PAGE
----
13. What about the PCB? Is it protected for shock and vibration with potting compound? This is what's used for aviation components, for stuff going into out space, and in our servos. Pain in the ass to apply, expensive and takes more time - and time is always money? Yes, but totally worth it.
14. What about a conformal coating for moisture protection?
15. Next there's the question of the potentiometer. Is it a genuine 1,000,000 cycle unit Nobel (Japanese), or a clone? Or worse, is it a no-name oriental unit? Honestly, this little bit of mechano-electrical wizardry by my Japanese supplier costs 4X what an identical looking bit but from a Chinese supplier goes for (also with a claim of 1M cycles but which turns out to be bullshit).
Speaking of potentiometers, if one goes south will they sell it to you? Or will you get a song and dance? More importantly, do you trust some private label guy trying to make a quick buck to even know the difference between the potentiometers? Bottom line? Can he even answer the question regarding the supplier of the actual part? And do you trust him to pony up for the good one, or might he be opting for the cheapo?
16. Does the private label servo guy offer spare parts? Do they offer a repair service. And isn't this important as Hell to know before you buy?
Anyway, I pay the price of the superior Japanese pots for a reason. And frankly, you wouldn't know the difference for a year, or maybe longer (by which time your private label servo vendor is either shielded by the servo being out of warranty, or has changed his mind about the servo business altogether thus leaving you high and dry. Better to know this in advance! So one of the reasons I'm paid the big bucks is making decisions like whether to use the best pot, or the fly by night potentiometer to save a little dough because pennies add up to dollars.
17. And don't forget the motor, Japanese or Chinese? Ours are Japanese. Simply put, the precision and quality are unmatched by anybody else on the planet (and I have no domestic source at all). Anyway, I'm paying about 2.5X more for Japanese motors - this just to keep our standards at the very top. Does the guy slapping a label on a servo have a clue about this? Sometimes you have to follow the Benjamins to determine where your interests lay. The clues are out there and often you don't even have to disassemble the product to figure it out!
18. No disassembly required? It's true because sometimes it's the obvious stuff. For example, we have micro size servos offering 100 and 150 oz-in and guess what? We mount them securely by using 4-screws instead of two. Why? Simple, it's because we know you have to stop it from rocking on its mounts to preclude lost motion, or why bother getting precision servos in the first place?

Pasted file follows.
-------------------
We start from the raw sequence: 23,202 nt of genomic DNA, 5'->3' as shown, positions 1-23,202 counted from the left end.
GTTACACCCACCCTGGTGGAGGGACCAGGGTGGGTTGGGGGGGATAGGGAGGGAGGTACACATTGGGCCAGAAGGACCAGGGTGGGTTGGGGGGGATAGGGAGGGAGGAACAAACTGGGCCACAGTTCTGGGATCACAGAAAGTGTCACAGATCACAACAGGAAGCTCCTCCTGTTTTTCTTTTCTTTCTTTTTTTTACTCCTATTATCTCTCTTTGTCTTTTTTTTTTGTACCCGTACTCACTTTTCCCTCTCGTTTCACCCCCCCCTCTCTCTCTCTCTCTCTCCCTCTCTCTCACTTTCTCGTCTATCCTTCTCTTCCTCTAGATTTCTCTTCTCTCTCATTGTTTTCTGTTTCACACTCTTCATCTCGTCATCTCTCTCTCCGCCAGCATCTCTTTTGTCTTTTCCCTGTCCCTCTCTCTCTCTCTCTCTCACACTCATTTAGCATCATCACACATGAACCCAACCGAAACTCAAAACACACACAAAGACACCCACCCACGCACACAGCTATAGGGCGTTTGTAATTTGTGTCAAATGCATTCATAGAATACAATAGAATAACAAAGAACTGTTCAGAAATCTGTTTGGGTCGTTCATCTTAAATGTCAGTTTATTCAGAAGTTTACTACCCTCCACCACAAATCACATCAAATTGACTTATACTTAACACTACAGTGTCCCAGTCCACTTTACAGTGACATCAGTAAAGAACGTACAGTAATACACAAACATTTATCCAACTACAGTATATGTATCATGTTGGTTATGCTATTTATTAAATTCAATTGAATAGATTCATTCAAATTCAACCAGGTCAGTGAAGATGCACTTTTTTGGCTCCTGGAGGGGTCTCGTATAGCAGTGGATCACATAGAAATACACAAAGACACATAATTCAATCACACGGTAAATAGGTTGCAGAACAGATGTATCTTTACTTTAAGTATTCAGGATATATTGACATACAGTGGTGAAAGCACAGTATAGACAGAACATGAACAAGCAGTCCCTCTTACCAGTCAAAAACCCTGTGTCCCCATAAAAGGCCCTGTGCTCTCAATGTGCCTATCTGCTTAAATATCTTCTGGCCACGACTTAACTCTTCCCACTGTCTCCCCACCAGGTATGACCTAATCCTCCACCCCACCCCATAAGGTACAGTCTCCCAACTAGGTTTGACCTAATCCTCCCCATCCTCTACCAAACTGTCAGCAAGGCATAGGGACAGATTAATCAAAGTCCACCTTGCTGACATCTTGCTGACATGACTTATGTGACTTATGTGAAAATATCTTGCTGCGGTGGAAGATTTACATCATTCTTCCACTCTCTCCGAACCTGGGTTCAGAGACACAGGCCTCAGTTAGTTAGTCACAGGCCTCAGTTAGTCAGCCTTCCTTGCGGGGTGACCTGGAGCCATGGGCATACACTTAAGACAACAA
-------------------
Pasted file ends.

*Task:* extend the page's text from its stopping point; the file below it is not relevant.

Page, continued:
But what about the guy selling private label servos? Does he even test for something as elementary as this before buying setting out to make money whilst being clueless regarding high performance servo design? Remember, top brands became so for working hard. It's been our route and you can tell just by the sheer variety of servos we offer (over 20) whilst the private label guys may offer a few. Thing is, many of these private label guys have outsourced their design to someone else. Usually someone more concerned about the almighty buck (and the easy making thereof). This, versus offering a product to be proud of.
We believe it's an open and shut case when outfitting your model, but this is a decision you get to make, and unless your money grows on trees, it's one that's important to get right! If you've read this far and grokked what you read, then congratulations for sloggin' through it all.
Details, or who who woulda' thunk a small touch like how many screws are used to mount a servo could be a tell regarding the product quality . . . one ultimately as important as the tell a poker player would play off of when betting big (if I may mix my metaphors).
Buying servos is like playing a game. The question is, are you one of those who plays checkers - or - are you at a higher level because you're playing chess? I've shared with you how to become a master at this game, e.g. how to judge if your money is being well spent. And all this, without my even needing to see the competing product!
And thus, now you can ably decide for yourself what's best for you. And you can do it without asking anybody's opinion. And the best part? You don't even need to be an engineer because anyone with eyes can look and check off these details for themselves. Remember, they say the Devil is in the details . . . it's true.
Anyway, to make it even easier for you, I've linked to a handy checklist, which is in the popular .pdf format. Print one page (you get four charts) and then go shopping. Compare our servos to theirs - and do it to your heart's content because you'll be secure in the knowledge you're now forevermore free of relying on the advice and opinions of others to spot when someone is trying to blow smoke up your skirt!
Last thing, I urge you to visit our website and poke around within the askJOHN section for more useful information about servos in general.